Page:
Jeep Wrangler Safari review.
For – invented go anywhere, distinctive, handsome.
Against – expensive.
Competition – Mercedes G-Class, Suzuki Jimny, resuscitated Defender?
GRAZ, Austria – The new Wrangler is doing well in the U.S. but will Europeans understand the attraction of this go anywhere, quirky throwback?
Last year Jeep sold 190,522 Wranglers in the U.S, and looks set tao double that this year, boosted by the launch of the new model, but in Europe sales have barely registered, with just over 3,670 in 2017. Jeep is trying to change all that and is believed to have a European target of between 10,000 and 12,000 a year.
The new Jeep is certainly much more civilised than the previous one, but it still retains some links with the past. For some reason, there are people who want to remove the doors and windshield before embarking on their off-road adventures and the Wrangler still allows that. It also explains the rubber mounts on the top of the hood, where the removed windshield can sit. The roofs are removable, naturally.
The interior still looks like a nostalgic but sophisticated version of the old one, but the dashboard is overcomplicated. Despite all the claimed improvements, the steering still seemed woolly. Most puzzling of all; while just about every modern 4×4 uses a computer to seamlessly move from 2 to 4 wheel-drive and has little switches to select variations like snow, mud, and rocks, the Wrangler retains the separate clunky gear-change to move from two into four-wheel drive and other variations.
The sales success in the U.S. says that this is in fact what the customers want, but it remains to be seen if this will work in Europe. Another hurdle here is the price, likely to start at £44,000 and £55,000 for the top of the range Rubicon. Jeep will confirm prices before the European launch in September. This compares with U.S. starting prices of about £23,000, but European prices are after tax.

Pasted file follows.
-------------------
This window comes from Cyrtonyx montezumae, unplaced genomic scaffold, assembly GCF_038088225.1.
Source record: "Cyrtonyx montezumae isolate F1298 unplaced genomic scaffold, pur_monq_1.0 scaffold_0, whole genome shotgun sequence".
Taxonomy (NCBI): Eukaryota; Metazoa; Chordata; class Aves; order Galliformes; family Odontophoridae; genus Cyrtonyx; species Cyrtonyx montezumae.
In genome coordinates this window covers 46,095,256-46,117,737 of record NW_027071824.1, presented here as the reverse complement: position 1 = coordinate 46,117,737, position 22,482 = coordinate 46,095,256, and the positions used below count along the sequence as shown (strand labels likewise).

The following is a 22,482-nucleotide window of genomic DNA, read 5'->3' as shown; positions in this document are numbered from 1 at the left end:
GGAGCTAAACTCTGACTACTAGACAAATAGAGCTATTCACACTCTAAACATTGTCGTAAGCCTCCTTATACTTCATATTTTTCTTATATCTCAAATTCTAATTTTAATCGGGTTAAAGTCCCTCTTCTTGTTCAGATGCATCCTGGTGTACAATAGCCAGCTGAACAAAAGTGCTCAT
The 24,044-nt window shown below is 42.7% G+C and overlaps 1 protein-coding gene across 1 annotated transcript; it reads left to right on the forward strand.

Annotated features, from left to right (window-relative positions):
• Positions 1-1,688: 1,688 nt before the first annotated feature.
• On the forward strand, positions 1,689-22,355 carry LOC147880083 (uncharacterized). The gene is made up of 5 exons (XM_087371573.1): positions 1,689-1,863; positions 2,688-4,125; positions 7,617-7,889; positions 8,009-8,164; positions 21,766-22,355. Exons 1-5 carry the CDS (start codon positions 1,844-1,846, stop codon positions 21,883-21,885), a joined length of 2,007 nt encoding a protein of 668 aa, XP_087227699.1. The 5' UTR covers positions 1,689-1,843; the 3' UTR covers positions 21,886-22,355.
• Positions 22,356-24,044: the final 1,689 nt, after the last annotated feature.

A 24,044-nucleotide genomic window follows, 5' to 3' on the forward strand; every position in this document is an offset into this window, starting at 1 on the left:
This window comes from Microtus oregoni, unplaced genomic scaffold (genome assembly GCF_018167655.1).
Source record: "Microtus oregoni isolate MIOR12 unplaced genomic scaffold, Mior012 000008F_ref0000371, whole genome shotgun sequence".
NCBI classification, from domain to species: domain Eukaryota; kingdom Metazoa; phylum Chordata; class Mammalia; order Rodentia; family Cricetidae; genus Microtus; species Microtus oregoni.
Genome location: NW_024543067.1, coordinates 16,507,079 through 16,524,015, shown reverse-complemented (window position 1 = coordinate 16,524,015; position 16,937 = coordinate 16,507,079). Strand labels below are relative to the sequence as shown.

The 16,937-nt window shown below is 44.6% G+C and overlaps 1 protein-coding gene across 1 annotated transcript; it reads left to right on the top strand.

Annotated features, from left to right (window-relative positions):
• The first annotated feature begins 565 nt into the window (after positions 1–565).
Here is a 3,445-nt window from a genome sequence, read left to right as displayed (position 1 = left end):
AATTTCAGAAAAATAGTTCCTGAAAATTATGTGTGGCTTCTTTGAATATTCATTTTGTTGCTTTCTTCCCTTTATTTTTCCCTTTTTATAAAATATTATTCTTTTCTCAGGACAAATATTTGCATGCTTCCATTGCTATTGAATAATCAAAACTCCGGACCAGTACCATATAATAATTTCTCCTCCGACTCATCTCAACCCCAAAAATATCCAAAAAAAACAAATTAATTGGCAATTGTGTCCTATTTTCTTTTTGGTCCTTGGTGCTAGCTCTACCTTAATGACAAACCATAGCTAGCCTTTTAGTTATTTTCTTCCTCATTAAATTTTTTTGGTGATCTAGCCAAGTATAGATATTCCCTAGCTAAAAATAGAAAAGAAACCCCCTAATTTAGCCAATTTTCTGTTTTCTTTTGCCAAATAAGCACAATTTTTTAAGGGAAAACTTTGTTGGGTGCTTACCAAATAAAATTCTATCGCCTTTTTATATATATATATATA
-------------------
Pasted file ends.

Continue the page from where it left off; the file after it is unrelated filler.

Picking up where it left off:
In Europe, Jeep is offering a choice of a 2.2 litre 200 hp diesel or a 272 hp petrol motor, with an eight–speed automatic gearbox, 2 or 4 doors, in Sport, Sahara or Rubicon trim. The engines were gutsy and the Wranglers did their stuff to the manner born off road. On the highway they were impressive too, with plenty of acceleration when required, and with smooth, quiet, high-speed cruising.
The new one is extremely civilised even with the two solid axles. It’s a huge improvement and the interior is much better too. Off-road, probably nothing has the capability of the Wrangler and there’s a huge aftermarket for customisation.
Competition for the Wrangler looks thin on the ground. Land Rover is rumoured to be thinking about resurrecting the go-anywhere Defender, and that’s about it apart from the Mercedes G-Class and maybe the new Suzuki Jimny.
In Europe its attraction is likely to be narrow, and well-heeled. The average 4×4 SUV in Europe is much more mainstream and with its separate gear lever to engage four-wheel drive and body on frame chassis it is clearly a serious off-roader, but it’s not what most of the market wants.
The Jeep brand generally is in the middle of huge sales push in Western Europe and in the first half of 2018 sales rose 70.5% to 85,930, according to the European Car Manufacturers Association.
The Wrangler might appeal to those who want an element of throwback in their motoring, but that doesn’t mean all modcons area unavailable. There are LED headlamps and tail lamps, new Uconnect system with Apple CarPlay, Android Auto and the choice of 5.0, 7.0 or 8.4-inch touch screens with pinch-and-zoom capability. There’s the usual array of safety and security systems, including Blind-spot Monitoring with Rear Cross Path detection, ParkView rear backup camera with dynamic grid lines, electronic stability control (ESC) with electronic roll mitigation and four standard air bags.
What to buy?
The new Wrangler does look handsome and it is much more practical than the old one, but it still really offers a very narrow specialty; off-roading. Sure it’s comfortable when you get inside, but hauling yourself up and into it is a bit off-putting. But if that’s what you’re in to the Wrangler is unbeatable. There’s precious little competition in Europe with only the Mercedes G-class now that Land Rover has vacated the space. Soon there will be the new little Suzuki Jimny. And that’s it.
|Jeep Wrangler Safari|
|Engine:||2.0 litre direct injection turbo charged petrol|
|Power:||270 hp @ 5,250 rpm|
|Torque:||400 Nm @ 3,000|
|Gearbox:||eight speed automatic|
|Suspension:||solid axle/5-link solid axle|
|Boot capacity:||31.7 cu ft/150.4|
|Competition:||Mercedes G-Class, Suzuki Jimny, resuscitated Land Rover Defender?|
|Price:||£44,000 (to be confirmed)|
|For:||invented go anywhere and retains the crown, handsome, distinctive|
(Jeep provided hotel and plane)
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